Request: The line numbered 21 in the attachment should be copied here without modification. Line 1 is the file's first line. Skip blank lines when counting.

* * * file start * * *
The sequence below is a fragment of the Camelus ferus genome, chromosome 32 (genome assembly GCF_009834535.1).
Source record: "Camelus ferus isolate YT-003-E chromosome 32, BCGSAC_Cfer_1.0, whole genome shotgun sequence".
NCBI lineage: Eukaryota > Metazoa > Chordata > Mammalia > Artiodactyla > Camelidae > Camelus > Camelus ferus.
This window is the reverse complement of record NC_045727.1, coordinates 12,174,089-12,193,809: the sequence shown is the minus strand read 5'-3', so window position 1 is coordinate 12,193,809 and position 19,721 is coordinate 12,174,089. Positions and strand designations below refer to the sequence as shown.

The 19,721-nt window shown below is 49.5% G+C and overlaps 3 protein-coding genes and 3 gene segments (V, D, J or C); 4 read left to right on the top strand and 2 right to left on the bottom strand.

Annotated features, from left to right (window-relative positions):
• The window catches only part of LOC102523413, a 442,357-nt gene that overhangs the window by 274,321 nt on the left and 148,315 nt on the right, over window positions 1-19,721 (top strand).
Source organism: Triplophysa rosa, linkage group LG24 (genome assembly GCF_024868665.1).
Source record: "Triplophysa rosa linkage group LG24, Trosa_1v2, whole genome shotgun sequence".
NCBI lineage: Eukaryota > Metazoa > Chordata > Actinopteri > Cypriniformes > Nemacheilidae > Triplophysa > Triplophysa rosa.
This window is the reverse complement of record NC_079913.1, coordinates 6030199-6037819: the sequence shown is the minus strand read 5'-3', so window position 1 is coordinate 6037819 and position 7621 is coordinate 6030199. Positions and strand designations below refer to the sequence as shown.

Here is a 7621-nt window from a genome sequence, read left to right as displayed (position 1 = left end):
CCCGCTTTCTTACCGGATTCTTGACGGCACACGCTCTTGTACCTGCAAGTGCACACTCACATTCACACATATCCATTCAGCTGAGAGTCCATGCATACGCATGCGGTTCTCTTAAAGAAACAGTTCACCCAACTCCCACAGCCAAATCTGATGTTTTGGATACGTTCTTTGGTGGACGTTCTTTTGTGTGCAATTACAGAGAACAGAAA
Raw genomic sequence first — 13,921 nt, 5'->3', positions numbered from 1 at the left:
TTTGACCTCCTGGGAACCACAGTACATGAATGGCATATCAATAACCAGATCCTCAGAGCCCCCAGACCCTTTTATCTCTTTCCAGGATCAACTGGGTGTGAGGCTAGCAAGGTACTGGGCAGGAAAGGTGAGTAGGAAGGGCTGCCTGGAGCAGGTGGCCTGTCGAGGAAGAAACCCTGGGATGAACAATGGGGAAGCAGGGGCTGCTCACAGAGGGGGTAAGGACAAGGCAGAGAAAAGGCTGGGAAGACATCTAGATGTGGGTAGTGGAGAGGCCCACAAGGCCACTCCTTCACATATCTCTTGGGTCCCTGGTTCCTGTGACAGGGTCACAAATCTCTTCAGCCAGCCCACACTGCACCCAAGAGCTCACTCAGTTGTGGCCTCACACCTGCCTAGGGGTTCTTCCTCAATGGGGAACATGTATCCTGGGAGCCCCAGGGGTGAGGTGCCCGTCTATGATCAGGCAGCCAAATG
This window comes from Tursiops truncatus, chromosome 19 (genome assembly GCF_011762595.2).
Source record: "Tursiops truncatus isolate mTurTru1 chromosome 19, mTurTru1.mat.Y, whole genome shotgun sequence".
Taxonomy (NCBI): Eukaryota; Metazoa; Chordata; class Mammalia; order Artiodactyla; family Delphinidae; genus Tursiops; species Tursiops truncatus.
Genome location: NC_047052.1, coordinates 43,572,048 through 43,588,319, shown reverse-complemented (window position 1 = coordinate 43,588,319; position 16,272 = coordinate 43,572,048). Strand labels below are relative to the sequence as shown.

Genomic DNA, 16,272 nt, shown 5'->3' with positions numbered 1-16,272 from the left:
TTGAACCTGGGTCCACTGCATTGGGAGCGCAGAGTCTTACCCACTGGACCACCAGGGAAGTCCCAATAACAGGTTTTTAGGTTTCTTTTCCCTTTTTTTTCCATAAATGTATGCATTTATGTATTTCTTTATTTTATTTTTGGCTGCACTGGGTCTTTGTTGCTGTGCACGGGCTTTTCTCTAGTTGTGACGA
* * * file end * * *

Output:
TTGAACCTGGGTCCACTGCATTGGGAGCGCAGAGTCTTACCCACTGGACCACCAGGGAAGTCCCAATAACAGGTTTTTAGGTTTCTTTTCCCTTTTTTTTCCATAAATGTATGCATTTATGTATTTCTTTATTTTATTTTTGGCTGCACTGGGTCTTTGTTGCTGTGCACGGGCTTTTCTCTAGTTGTGACGA